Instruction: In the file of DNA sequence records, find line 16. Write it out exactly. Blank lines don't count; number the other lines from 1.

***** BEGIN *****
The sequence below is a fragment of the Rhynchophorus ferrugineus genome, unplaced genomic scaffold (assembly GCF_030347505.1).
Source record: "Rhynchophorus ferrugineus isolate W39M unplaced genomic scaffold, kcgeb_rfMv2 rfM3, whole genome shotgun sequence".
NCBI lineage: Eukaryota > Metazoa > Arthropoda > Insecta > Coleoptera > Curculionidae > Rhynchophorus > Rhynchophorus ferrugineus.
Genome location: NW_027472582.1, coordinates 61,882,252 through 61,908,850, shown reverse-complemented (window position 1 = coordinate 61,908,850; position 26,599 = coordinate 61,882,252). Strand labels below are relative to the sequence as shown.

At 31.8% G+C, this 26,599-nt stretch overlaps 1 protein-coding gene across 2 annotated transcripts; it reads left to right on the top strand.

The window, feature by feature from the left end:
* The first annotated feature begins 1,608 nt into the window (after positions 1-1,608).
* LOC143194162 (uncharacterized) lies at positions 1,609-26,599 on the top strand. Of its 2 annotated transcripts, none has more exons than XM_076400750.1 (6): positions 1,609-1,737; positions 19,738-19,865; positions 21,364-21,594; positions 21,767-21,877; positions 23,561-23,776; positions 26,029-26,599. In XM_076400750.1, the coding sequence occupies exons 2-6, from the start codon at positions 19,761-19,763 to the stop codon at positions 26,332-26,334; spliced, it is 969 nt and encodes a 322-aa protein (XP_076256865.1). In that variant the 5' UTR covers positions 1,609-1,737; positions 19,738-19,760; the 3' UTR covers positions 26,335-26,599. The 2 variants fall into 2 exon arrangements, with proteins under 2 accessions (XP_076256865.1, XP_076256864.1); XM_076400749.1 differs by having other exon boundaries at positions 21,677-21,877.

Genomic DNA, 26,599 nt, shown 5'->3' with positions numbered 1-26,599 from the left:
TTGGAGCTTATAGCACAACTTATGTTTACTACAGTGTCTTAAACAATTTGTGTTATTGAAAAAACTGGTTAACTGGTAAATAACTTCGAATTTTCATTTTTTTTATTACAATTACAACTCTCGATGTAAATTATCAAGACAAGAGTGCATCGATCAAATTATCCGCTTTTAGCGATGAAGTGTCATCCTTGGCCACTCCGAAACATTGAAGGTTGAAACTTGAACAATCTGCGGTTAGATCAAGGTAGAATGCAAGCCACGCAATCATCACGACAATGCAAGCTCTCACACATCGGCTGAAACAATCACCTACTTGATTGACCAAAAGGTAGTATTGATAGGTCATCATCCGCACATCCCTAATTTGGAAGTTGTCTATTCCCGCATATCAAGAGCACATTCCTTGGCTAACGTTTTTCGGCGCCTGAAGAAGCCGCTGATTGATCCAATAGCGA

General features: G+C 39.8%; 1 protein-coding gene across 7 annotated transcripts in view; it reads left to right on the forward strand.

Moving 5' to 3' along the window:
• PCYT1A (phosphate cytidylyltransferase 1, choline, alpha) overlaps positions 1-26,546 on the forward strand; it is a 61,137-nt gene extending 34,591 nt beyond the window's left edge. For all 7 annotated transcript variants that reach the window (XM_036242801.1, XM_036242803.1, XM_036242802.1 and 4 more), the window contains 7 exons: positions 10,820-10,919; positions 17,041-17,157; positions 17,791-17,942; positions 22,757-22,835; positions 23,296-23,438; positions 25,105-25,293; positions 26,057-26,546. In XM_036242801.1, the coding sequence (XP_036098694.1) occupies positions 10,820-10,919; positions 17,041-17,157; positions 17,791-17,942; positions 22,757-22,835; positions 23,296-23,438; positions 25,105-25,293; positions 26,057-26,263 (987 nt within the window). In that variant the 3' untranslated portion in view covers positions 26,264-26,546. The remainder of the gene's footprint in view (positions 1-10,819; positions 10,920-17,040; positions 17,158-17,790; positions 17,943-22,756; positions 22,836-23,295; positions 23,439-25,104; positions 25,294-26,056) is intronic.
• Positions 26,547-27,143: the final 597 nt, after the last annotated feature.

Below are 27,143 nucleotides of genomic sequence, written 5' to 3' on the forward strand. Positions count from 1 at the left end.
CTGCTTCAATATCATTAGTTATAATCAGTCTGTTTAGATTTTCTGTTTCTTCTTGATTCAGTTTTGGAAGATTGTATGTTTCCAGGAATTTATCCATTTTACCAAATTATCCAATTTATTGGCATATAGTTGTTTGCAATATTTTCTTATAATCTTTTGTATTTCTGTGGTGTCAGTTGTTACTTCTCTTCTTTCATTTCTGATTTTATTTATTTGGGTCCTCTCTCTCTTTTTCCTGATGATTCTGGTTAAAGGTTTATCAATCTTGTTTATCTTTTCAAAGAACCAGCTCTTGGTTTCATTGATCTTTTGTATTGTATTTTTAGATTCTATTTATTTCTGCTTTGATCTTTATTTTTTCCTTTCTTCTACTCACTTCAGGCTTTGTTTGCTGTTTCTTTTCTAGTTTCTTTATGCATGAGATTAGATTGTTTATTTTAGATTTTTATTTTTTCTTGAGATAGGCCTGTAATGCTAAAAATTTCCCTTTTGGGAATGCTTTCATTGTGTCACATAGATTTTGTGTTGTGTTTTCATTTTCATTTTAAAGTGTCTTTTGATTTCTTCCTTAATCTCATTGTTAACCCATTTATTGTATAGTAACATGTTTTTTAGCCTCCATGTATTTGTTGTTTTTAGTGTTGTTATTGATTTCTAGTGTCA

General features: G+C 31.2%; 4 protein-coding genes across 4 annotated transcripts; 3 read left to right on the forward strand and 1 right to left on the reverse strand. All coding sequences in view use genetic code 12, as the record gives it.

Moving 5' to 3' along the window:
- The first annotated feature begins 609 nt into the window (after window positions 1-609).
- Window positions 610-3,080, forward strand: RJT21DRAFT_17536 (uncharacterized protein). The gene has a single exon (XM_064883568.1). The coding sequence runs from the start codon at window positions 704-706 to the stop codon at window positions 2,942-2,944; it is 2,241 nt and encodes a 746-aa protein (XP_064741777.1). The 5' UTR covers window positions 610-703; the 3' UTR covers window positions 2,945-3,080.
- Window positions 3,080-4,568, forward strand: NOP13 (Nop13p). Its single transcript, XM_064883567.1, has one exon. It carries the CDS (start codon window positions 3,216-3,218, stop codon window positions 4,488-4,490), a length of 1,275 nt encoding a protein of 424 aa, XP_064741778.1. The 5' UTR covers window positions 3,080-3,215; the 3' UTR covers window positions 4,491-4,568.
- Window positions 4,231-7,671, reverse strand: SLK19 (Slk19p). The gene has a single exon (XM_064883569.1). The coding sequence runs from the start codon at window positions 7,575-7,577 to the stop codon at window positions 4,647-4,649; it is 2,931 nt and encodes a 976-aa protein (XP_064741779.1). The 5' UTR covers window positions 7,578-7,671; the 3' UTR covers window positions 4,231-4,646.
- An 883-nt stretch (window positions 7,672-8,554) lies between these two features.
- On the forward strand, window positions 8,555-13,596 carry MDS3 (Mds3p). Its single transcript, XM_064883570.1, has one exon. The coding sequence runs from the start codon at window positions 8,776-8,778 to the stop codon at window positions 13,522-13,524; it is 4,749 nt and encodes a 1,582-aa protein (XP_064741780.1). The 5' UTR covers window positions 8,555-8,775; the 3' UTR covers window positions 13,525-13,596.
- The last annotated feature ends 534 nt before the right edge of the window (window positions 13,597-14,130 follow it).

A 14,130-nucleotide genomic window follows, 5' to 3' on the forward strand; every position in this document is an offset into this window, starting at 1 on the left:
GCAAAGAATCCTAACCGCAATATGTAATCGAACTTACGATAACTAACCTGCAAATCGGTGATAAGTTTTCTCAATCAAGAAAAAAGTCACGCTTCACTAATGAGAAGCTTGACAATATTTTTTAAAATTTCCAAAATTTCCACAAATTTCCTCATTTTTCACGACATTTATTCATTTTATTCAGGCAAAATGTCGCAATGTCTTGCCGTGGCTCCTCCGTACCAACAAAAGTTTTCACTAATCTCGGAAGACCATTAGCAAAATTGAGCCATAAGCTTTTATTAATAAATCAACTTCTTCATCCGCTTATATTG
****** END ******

CTGCTTCAATATCATTAGTTATAATCAGTCTGTTTAGATTTTCTGTTTCTTCTTGATTCAGTTTTGGAAGATTGTATGTTTCCAGGAATTTATCCATTTTACCAAATTATCCAATTTATTGGCATATAGTTGTTTGCAATATTTTCTTATAATCTTTTGTATTTCTGTGGTGTCAGTTGTTACTTCTCTTCTTTCATTTCTGATTTTATTTATTTGGGTCCTCTCTCTCTTTTTCCTGATGATTCTGGTTAAAGGTTTATCAATCTTGTTTATCTTTTCAAAGAACCAGCTCTTGGTTTCATTGATCTTTTGTATTGTATTTTTAGATTCTATTTATTTCTGCTTTGATCTTTATTTTTTCCTTTCTTCTACTCACTTCAGGCTTTGTTTGCTGTTTCTTTTCTAGTTTCTTTATGCATGAGATTAGATTGTTTATTTTAGATTTTTATTTTTTCTTGAGATAGGCCTGTAATGCTAAAAATTTCCCTTTTGGGAATGCTTTCATTGTGTCACATAGATTTTGTGTTGTGTTTTCATTTTCATTTTAAAGTGTCTTTTGATTTCTTCCTTAATCTCATTGTTAACCCATTTATTGTATAGTAACATGTTTTTTAGCCTCCATGTATTTGTTGTTTTTAGTGTTGTTATTGATTTCTAGTGTCA